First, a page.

Everyone knows herbs have been used for centuries for medicinal as well as culinary, ceremonial, and decorative ways. Here are nine herbs you may think you know, but who may surprise you with their beneficial uses.
Due to its antimicrobial activities, cinnamon is used in cosmetics or food products and as a health-promoting agent to treat diseases like inflammation, gastrointestinal disorders, and urinary infections.
The bark or oil has been used to combat microorganisms, diarrhea and other GI disorders, and dysmenorrhea. Research interest has focused on cinnamon’s potential as an insulin-like analog, an anti-inflammatory agent, an antioxidant, and an antimicrobial substance.
Gain all the cinnamon benefits while using these cinnamon-containing supplements to help maintain stable blood sugar and insulin control throughout the day.
Cumin has been used since ancient times as an ingredient in foods in the Middle East, and cumin seeds have long been used as antiseptic and disinfectant in India.
Rosemary has been used in pharmaceutical products and traditional medicine and used as a flavoring agent in food products due to its desirable flavor, antioxidant activities, and antimicrobial activities.
The antimicrobial activities of garlic have been recognized for many years through its active component allicin. Evidence suggests that garlic may beneficially affect cholesterol and lipids. Among its traditional uses, it has been employed for its antiseptic and antibacterial properties. Other potential areas of use include GI disorders and oncology.
The antiseptic and antibacterial properties of garlic have been known for centuries. As recently as World War II, garlic extracts were used to disinfect wounds. During the 1800s, physicians routinely prescribed garlic inhalation for the treatment of tuberculosis.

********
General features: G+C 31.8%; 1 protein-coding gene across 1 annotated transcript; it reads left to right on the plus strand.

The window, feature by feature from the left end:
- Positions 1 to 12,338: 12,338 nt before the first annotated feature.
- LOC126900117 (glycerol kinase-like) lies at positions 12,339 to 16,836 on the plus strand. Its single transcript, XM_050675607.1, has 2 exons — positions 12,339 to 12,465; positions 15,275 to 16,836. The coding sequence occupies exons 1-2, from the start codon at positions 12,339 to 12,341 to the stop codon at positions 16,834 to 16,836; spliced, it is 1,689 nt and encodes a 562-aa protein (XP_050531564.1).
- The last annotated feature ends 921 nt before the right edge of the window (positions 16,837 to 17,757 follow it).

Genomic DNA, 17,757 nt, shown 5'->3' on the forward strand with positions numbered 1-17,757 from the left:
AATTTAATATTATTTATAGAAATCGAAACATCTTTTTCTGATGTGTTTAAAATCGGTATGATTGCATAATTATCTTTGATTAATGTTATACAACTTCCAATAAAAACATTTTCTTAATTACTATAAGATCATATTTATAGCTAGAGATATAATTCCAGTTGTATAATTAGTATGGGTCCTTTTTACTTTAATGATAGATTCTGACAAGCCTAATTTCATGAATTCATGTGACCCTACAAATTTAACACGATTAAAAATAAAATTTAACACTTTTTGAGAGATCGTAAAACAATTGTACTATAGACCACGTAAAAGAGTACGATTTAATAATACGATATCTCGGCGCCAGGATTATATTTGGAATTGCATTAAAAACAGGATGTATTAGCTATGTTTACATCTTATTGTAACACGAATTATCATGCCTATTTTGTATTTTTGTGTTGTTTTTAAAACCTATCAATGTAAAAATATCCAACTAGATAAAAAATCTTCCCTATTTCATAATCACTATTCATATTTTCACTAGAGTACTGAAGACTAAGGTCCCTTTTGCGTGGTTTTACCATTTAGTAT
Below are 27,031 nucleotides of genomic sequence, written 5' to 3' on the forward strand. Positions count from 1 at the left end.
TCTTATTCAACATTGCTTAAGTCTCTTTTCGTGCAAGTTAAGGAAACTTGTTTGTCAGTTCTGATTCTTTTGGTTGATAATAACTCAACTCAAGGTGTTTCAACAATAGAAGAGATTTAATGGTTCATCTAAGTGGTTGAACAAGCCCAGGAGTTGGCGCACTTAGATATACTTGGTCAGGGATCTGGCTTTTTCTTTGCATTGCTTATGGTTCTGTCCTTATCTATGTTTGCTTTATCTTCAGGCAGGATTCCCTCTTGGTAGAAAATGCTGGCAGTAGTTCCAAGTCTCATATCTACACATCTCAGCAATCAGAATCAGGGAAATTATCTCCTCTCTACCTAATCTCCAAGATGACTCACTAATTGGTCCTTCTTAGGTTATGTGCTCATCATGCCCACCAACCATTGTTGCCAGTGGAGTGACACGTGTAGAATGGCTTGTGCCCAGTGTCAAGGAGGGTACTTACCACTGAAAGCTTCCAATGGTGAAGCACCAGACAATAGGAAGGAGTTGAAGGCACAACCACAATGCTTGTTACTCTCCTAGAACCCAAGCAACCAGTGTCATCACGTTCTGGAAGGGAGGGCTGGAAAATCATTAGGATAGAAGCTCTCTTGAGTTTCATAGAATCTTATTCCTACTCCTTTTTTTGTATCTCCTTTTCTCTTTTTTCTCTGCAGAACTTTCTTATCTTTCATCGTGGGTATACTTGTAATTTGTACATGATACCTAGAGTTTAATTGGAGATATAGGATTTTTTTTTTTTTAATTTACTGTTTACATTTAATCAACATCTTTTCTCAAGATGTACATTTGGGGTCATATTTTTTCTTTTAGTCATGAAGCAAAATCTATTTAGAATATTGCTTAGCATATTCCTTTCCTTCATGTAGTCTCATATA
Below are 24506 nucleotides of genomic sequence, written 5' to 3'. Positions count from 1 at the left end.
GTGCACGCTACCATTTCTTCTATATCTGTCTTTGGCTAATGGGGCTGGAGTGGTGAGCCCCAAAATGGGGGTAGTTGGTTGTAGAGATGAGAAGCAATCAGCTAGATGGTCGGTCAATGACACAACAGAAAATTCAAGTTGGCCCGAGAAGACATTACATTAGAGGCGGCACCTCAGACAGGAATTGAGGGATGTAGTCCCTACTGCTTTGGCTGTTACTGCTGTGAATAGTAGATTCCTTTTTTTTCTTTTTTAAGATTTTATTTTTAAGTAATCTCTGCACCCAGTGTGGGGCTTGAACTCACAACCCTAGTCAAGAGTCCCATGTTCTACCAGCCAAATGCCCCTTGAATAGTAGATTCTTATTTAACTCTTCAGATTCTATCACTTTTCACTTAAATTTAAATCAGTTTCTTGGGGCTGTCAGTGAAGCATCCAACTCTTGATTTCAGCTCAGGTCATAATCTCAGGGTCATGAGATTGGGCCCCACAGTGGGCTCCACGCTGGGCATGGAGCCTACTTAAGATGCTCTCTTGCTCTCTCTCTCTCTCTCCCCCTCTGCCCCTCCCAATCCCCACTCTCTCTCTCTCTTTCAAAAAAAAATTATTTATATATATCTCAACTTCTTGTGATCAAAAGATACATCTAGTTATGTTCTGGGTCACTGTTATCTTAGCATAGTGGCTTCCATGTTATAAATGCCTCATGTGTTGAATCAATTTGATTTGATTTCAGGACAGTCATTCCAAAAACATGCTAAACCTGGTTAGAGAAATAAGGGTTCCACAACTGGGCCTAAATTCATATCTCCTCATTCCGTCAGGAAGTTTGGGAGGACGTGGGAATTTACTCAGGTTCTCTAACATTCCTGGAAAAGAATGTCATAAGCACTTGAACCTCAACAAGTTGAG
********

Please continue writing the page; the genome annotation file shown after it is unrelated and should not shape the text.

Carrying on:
Garlic extracts have shown antifungal activity when tested in vitro, and their use has been suggested in the treatment of oral and vaginal candidiasis.
Ginger has quite the pedigree, with possibly the longest list of benefits of any herb or spice.
Ginger is helpful in the following capacities:
- antiemetic (prevents vomiting)
- antitussive (prevents coughs)
- antihepatotoxic (prevents liver damage)
- antimutagenic (prevents genetic mutation)
- diaphoretic (induces perspiration)
- spasmolytic (relieves smooth muscle spasm)
- immunostimulant (stimulates immune system)
- carminative (relieves flatulence)
Ginger is used to promote gastric secretions, increase intestinal peristalsis, lower cholesterol levels, raise blood glucose, and stimulate peripheral circulation. Traditionally used to stimulate digestion, its modern uses include prophylaxis for nausea and vomiting (associated with motion sickness, extreme, persistent nausea and vomiting during pregnancy, and anesthesia), dyspepsia, lack of appetite, anorexia, colic, bronchitis, and rheumatic complaints.
Fennel is a botanical traditionally used for gastrointestinal disorders such as colitis, dyspepsia, flatulence, bloating and loss of appetite. The essential oil of fennel seeds has also been reported with significant antifungal activities and antibacterial activities.
7. Black Pepper
Black pepper aids digestion, is an antioxidant, and is used in traditional Ayurveda with honey as a cold and flu remedy. It has also been shown to support the absorption of other beneficial herbs, especially turmeric.
Black pepper is an ingredient in Annatto-E Synergy to help the body with inflammatory response, lipid levels, and oxidative stress.
Aside from its culinary application, oregano exhibits the following actions:
- anti-fungal (appears to have some activity against Candida species)
In recent studies, thyme was found to possess efficient antimicrobial activities and is used in some foods to extend the shelf-life. Thyme also has antiviral properties.
Contact us to to learn about the supplements we offer than contain these beneficial herbs.
Try adding common herbs to your cooking and supplement regime to help support a healthy balance and when your body needs some extra help.